No, it is not. During Win8 install it asks you if you want to use DNT. The only difference is that Win8 asks you, in Firefox (and I assume will be in Chrome) you need to know it exists and hunt for it in some list of settings. Yes, in Win8 setup the toggle switch is set to DNT, but the user is explicitly asked.

But we know, this is Microsoft (excuse me, M$) so if they were not helping you keep your privacy then they are wrong, and if they do help you keep your privacy, then they are wrong, and if they ignore it, then they are not following the Internet standards, so they are wrong.

It doesn't matter, it's Microsoft, whatever they do it's always wrong. They released updates to keep my computer safe, how could you ask me to restart my computer microsoft?!

ichi said,

You are asked if you do a custom install, on express setup it defaults to DNT enabled. Therefore the default setting (unless you change it manually through the custom install options) is effectively "DNT on".

Express also gives you a summarized list of what is enabled/disabled - yeah you're not asked, you're TOLD about it. It is a series issue on Apache's end to ignore a user setting (and in reference to a comment above, I doubt they will ignore only IE's setting since that's browser harassment)

Either way, enabled or not, available or not, this ain't legally binding so AD companies will simply ignore the setting and continue doing their tracking while the user thinks "hey I'm safe".

georgevella said,
Express also gives you a summarized list of what is enabled/disabled - yeah you're not asked, you're TOLD about it. It is a series issue on Apache's end to ignore a user setting (and in reference to a comment above, I doubt they will ignore only IE's setting since that's browser harassment)

Yes, your are told, but due to a compromise in the DNT standard to please ad companies it can't be a default option, you must go out of your way to manually activate it or else ad networks have free way to just ignore that setting (and going by the current DNT specification they could do that even if the standard came to be legally binding).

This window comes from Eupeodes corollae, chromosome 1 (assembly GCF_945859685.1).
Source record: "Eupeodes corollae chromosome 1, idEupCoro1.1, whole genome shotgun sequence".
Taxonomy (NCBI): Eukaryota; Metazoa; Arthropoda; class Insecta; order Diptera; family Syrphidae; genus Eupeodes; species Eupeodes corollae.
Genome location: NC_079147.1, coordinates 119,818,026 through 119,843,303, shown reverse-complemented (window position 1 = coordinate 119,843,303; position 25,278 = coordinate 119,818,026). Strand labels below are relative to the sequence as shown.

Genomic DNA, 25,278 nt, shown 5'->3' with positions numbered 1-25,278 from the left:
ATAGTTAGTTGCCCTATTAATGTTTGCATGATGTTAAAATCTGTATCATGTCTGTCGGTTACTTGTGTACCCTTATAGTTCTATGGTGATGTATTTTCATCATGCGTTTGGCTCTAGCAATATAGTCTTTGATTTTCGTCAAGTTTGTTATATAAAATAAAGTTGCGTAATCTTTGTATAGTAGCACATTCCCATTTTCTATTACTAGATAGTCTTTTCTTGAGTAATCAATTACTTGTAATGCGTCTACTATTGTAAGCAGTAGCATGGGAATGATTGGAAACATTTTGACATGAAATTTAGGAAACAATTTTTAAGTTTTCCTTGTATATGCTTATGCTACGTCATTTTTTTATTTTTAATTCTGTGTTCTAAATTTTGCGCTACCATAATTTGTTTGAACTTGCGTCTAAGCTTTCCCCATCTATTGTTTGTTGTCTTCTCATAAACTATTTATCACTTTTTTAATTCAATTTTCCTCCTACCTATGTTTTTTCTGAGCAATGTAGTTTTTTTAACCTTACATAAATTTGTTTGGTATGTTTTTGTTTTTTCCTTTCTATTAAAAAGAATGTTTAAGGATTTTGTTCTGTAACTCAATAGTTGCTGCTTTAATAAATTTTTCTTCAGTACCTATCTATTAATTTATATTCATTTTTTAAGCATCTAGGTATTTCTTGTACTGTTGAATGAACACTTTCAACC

While it's wrong for a web server to change user settings, that's the reason why they are doing that with IE10.

georgevella said,

Either way, enabled or not, available or not, this ain't legally binding so AD companies will simply ignore the setting and continue doing their tracking while the user thinks "hey I'm safe".

Exactly, it's useless.

georgevella said,
Express also gives you a summarized list of what is enabled/disabled - yeah you're not asked, you're TOLD about it. It is a series issue on Apache's end to ignore a user setting (and in reference to a comment above, I doubt they will ignore only IE's setting since that's browser harassment)

But that's the issue for Apache and all the ad companies. The do not track option is supposed to be an opt-in, users are supposed to manually set it, not get asked about if they want it to stay on or be told that it's on. That's how was set up as stupid as it may be, obviously the system should take people in to account more than ad companies and the default should be not to track and it should be respected. Being tracked, or, to make it sound less bad, ad personalization should be opt-in.

It's rather telling that Google had to be forced to do this by the rest of the industry and government, when usually they're the ones on the cutting edge. Not unexpected, just telling.

billyea said,
It's rather telling that Google had to be forced to do this by the rest of the industry and government, when usually they're the ones on the cutting edge. Not unexpected, just telling.

Can't blame them, tacking people IS their business. Everything else is a spin off of that..

Ryoken said,

Can't blame them, tacking people IS their business. Everything else is a spin off of that..

Nothing to stop Google from ignoring the Do Not Track HTTP header entry, regardless of it being a feature in their browser or not.

virtorio said,

Nothing to stop Google from ignoring the Do Not Track HTTP header entry, regardless of it being a feature in their browser or not.

Same as every other ad company, unfortunately.

billyea said,
It's rather telling that Google had to be forced to do this by the rest of the industry and government, when usually they're the ones on the cutting edge. Not unexpected, just telling.
Telling? What does this action 'tell' you? That they finally are implementing something pointless that was mandated by an uneducated, asinine, ignorant government?

There's no law forcing anyone to comply with DNT headers. Microsoft implemented it, made a big deal out of it, then made their servers ignore DNT requests.

But this is telling for Google to you?....